• Fixed a bug that caused the player’s health to not deplete when damaged after exiting Survival mode and opening arcade mode.
    • Fixed a bug that caused the game to play events that occur after destroying a boss.


    • Players now can’t access the pause menu after the Super Swatter is destroyed.


    • Added View Leaderboards/Achievements to the Title Screen.

I really have nothing else to say at the moment, though if you want to ask me questions, please leave a comment below and I can address it in a future blog post. For now:


Online Support for Wii and Nintendo DS to be Discontinued in May

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Looks like Nintendo is finally ready to pull the plug on their online services for Wii and Nintendo DS games. This includes Wii games played using Wii U’s Wii mode and Nintendo DS games on Nintendo 3DS. Online functionality for these games will end on May 20, 2014, just ten days before the launch of Mario Kart 8.

Here is a list of services that will be shutdown:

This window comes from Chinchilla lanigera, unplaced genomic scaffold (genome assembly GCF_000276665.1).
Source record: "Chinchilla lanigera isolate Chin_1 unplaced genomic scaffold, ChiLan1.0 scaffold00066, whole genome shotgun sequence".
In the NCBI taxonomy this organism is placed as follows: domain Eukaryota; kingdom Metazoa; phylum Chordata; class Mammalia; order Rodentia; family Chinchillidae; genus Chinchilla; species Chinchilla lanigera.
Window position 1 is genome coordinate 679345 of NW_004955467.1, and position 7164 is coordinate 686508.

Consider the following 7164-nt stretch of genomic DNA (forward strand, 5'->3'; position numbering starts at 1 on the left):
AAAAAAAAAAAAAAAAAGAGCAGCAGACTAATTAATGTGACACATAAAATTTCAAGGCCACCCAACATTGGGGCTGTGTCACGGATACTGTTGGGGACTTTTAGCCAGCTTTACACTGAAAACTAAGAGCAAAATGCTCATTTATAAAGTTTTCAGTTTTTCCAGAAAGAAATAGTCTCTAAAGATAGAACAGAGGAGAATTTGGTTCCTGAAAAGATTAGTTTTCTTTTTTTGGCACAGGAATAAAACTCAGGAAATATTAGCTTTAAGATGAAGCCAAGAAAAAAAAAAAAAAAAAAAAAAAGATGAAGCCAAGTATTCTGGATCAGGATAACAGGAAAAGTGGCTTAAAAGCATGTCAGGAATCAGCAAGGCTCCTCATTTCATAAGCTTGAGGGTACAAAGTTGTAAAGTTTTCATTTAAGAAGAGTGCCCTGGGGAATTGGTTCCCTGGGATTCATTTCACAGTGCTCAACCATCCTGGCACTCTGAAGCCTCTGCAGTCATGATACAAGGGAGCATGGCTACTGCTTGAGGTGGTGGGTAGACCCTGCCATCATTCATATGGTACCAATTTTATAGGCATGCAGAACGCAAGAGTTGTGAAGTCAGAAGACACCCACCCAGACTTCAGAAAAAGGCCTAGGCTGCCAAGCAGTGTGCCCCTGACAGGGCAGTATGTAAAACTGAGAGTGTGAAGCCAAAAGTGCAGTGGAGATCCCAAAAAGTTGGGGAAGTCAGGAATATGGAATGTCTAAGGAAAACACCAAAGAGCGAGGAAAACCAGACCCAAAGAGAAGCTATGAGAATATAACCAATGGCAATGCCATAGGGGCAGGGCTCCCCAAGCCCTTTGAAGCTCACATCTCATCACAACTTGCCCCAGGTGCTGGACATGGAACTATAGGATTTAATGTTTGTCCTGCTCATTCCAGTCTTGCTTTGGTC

• Online play and matchmaking
  • Leaderboards and tournament data
  • Sharing of user generated content (ghost data, user created levels)
  • User exchange of in-game items or characters (Global Trade Station)
  • Free add-on content or downloads (new levels, in-game items, Mystery Gifts)

The Wii and DSi shops will still be open, as well as any on-demand video services.

Here’s a full list of Nintendo games that will be affected by this discontinuation of service:

Nintendo DS

  • 100 Classic Books
  • Animal Crossing: Wild World
  • Advance Wars: Days of Ruin
  • Clubhouse Games
  • Custom Robo Arena
  • Diddy Kong Racing DS
  • Dragon Quest IX: Sentinels of the Starry Skies
  • Dragon Quest Monsters: Joker 2
  • Fire Emblem: Shadow Dragon
  • Fossil Fighters: Champions
  • Legend of Zelda: Phantom Hourglass
  • Mario Kart DS
  • Mario vs. Donkey Kong 2: March of the Minis
  • Mario vs. Donkey Kong: Mini-Land Mayhem
  • Metroid Prime Hunters
  • Personal Trainer: Walking
  • Picross 3D
  • Picross DS
  • Planet Puzzle League